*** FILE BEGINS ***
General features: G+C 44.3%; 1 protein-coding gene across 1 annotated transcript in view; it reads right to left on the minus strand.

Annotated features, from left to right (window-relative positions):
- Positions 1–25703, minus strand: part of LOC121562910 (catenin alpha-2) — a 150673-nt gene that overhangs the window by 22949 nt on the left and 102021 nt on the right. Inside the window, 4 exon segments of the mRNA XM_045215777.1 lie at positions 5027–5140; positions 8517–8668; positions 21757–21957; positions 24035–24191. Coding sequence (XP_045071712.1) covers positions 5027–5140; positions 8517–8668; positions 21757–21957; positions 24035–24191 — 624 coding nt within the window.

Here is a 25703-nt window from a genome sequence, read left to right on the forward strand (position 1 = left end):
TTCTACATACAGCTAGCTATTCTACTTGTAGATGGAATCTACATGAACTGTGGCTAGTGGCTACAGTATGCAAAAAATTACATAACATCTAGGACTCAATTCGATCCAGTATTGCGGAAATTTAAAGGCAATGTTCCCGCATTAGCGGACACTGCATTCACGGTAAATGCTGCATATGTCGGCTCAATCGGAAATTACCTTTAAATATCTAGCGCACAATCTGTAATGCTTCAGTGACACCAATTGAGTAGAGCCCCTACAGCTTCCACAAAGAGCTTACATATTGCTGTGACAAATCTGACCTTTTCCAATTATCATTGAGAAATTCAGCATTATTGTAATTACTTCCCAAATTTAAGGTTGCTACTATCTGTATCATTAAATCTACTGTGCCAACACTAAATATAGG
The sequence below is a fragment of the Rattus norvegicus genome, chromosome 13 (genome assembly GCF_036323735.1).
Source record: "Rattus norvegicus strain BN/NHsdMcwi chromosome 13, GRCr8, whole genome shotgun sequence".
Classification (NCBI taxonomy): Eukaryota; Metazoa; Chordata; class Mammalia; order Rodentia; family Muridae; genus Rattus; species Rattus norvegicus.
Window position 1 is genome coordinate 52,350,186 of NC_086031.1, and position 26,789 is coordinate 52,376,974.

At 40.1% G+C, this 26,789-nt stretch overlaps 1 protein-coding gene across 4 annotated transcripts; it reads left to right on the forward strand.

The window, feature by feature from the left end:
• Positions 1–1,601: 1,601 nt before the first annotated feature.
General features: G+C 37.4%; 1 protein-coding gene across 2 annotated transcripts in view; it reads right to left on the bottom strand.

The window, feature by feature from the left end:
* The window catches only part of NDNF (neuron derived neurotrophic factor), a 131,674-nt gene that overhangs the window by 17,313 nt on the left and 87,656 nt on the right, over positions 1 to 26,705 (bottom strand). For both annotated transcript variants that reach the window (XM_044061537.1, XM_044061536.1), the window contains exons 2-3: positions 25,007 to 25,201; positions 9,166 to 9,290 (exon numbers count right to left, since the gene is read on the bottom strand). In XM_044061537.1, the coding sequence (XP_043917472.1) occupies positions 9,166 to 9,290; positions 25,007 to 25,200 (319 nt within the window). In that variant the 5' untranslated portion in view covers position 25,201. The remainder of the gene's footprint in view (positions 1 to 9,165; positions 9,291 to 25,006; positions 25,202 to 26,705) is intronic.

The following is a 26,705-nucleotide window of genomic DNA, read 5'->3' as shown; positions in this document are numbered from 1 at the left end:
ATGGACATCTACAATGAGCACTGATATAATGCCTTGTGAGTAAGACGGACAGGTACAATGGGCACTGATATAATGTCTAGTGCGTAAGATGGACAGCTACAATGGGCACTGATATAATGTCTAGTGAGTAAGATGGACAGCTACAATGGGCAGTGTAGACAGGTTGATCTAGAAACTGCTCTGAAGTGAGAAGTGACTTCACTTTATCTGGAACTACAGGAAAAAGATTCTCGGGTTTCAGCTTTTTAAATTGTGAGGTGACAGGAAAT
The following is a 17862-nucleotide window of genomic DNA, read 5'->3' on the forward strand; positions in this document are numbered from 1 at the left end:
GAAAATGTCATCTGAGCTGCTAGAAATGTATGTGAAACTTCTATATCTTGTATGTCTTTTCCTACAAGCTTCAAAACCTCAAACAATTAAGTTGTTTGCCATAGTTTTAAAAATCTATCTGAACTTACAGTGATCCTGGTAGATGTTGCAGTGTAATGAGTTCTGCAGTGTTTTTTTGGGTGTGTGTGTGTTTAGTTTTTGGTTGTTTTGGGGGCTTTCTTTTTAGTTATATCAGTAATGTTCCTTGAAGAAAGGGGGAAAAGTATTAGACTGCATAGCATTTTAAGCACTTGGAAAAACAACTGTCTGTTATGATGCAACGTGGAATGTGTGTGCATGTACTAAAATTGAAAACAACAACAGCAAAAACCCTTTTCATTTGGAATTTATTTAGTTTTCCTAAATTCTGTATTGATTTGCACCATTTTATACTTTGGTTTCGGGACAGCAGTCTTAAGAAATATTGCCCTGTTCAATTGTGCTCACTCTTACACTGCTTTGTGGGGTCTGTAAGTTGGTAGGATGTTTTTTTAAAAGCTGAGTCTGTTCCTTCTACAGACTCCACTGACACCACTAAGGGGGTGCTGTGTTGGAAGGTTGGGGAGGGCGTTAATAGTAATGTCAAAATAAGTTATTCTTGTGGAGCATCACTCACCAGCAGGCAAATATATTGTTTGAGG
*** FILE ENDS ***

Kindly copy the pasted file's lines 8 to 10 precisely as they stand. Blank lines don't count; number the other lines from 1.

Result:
Classification (NCBI taxonomy): Eukaryota; Metazoa; Chordata; class Mammalia; order Rodentia; family Muridae; genus Rattus; species Rattus norvegicus.
Window position 1 is genome coordinate 52,350,186 of NC_086031.1, and position 26,789 is coordinate 52,376,974.

At 40.1% G+C, this 26,789-nt stretch overlaps 1 protein-coding gene across 4 annotated transcripts; it reads left to right on the forward strand.